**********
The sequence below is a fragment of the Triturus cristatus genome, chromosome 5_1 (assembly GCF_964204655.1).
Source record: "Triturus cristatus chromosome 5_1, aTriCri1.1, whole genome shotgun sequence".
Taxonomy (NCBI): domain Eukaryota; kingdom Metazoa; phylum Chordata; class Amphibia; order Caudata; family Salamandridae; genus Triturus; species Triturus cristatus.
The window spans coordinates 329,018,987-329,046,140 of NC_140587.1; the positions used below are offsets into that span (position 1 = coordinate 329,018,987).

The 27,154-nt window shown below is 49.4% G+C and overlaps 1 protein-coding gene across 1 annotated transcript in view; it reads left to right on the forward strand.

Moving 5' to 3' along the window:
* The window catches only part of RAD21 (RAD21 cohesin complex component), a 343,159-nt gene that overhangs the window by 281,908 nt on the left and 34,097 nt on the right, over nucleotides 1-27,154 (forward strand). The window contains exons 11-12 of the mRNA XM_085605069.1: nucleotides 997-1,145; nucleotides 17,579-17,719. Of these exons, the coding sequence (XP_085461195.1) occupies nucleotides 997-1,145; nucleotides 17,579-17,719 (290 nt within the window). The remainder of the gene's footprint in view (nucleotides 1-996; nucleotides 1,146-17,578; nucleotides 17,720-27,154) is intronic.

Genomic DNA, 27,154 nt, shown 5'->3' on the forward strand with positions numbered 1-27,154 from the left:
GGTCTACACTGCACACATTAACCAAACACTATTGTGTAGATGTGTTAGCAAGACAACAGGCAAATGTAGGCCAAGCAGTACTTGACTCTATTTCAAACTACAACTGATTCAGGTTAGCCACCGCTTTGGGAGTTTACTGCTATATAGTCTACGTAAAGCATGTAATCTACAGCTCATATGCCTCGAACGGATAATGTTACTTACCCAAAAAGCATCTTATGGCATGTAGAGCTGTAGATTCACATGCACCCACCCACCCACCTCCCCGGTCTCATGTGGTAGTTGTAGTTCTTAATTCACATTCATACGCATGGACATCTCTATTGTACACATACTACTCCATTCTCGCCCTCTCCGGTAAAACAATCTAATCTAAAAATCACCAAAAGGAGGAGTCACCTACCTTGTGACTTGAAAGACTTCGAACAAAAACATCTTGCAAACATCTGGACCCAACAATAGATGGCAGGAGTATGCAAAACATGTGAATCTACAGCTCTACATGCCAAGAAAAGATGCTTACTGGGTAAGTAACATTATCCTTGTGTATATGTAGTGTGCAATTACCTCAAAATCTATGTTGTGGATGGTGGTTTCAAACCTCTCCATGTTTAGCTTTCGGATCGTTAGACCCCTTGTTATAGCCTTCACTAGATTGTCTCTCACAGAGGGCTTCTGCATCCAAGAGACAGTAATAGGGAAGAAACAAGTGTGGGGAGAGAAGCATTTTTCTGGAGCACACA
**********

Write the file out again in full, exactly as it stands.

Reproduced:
The sequence below is a fragment of the Triturus cristatus genome, chromosome 5_1 (assembly GCF_964204655.1).
Source record: "Triturus cristatus chromosome 5_1, aTriCri1.1, whole genome shotgun sequence".
Taxonomy (NCBI): domain Eukaryota; kingdom Metazoa; phylum Chordata; class Amphibia; order Caudata; family Salamandridae; genus Triturus; species Triturus cristatus.
The window spans coordinates 329,018,987-329,046,140 of NC_140587.1; the positions used below are offsets into that span (position 1 = coordinate 329,018,987).

The 27,154-nt window shown below is 49.4% G+C and overlaps 1 protein-coding gene across 1 annotated transcript in view; it reads left to right on the forward strand.

Moving 5' to 3' along the window:
* The window catches only part of RAD21 (RAD21 cohesin complex component), a 343,159-nt gene that overhangs the window by 281,908 nt on the left and 34,097 nt on the right, over nucleotides 1-27,154 (forward strand). The window contains exons 11-12 of the mRNA XM_085605069.1: nucleotides 997-1,145; nucleotides 17,579-17,719. Of these exons, the coding sequence (XP_085461195.1) occupies nucleotides 997-1,145; nucleotides 17,579-17,719 (290 nt within the window). The remainder of the gene's footprint in view (nucleotides 1-996; nucleotides 1,146-17,578; nucleotides 17,720-27,154) is intronic.

Genomic DNA, 27,154 nt, shown 5'->3' on the forward strand with positions numbered 1-27,154 from the left:
GGTCTACACTGCACACATTAACCAAACACTATTGTGTAGATGTGTTAGCAAGACAACAGGCAAATGTAGGCCAAGCAGTACTTGACTCTATTTCAAACTACAACTGATTCAGGTTAGCCACCGCTTTGGGAGTTTACTGCTATATAGTCTACGTAAAGCATGTAATCTACAGCTCATATGCCTCGAACGGATAATGTTACTTACCCAAAAAGCATCTTATGGCATGTAGAGCTGTAGATTCACATGCACCCACCCACCCACCTCCCCGGTCTCATGTGGTAGTTGTAGTTCTTAATTCACATTCATACGCATGGACATCTCTATTGTACACATACTACTCCATTCTCGCCCTCTCCGGTAAAACAATCTAATCTAAAAATCACCAAAAGGAGGAGTCACCTACCTTGTGACTTGAAAGACTTCGAACAAAAACATCTTGCAAACATCTGGACCCAACAATAGATGGCAGGAGTATGCAAAACATGTGAATCTACAGCTCTACATGCCAAGAAAAGATGCTTACTGGGTAAGTAACATTATCCTTGTGTATATGTAGTGTGCAATTACCTCAAAATCTATGTTGTGGATGGTGGTTTCAAACCTCTCCATGTTTAGCTTTCGGATCGTTAGACCCCTTGTTATAGCCTTCACTAGATTGTCTCTCACAGAGGGCTTCTGCATCCAAGAGACAGTAATAGGGAAGAAACAAGTGTGGGGAGAGAAGCATTTTTCTGGAGCACACA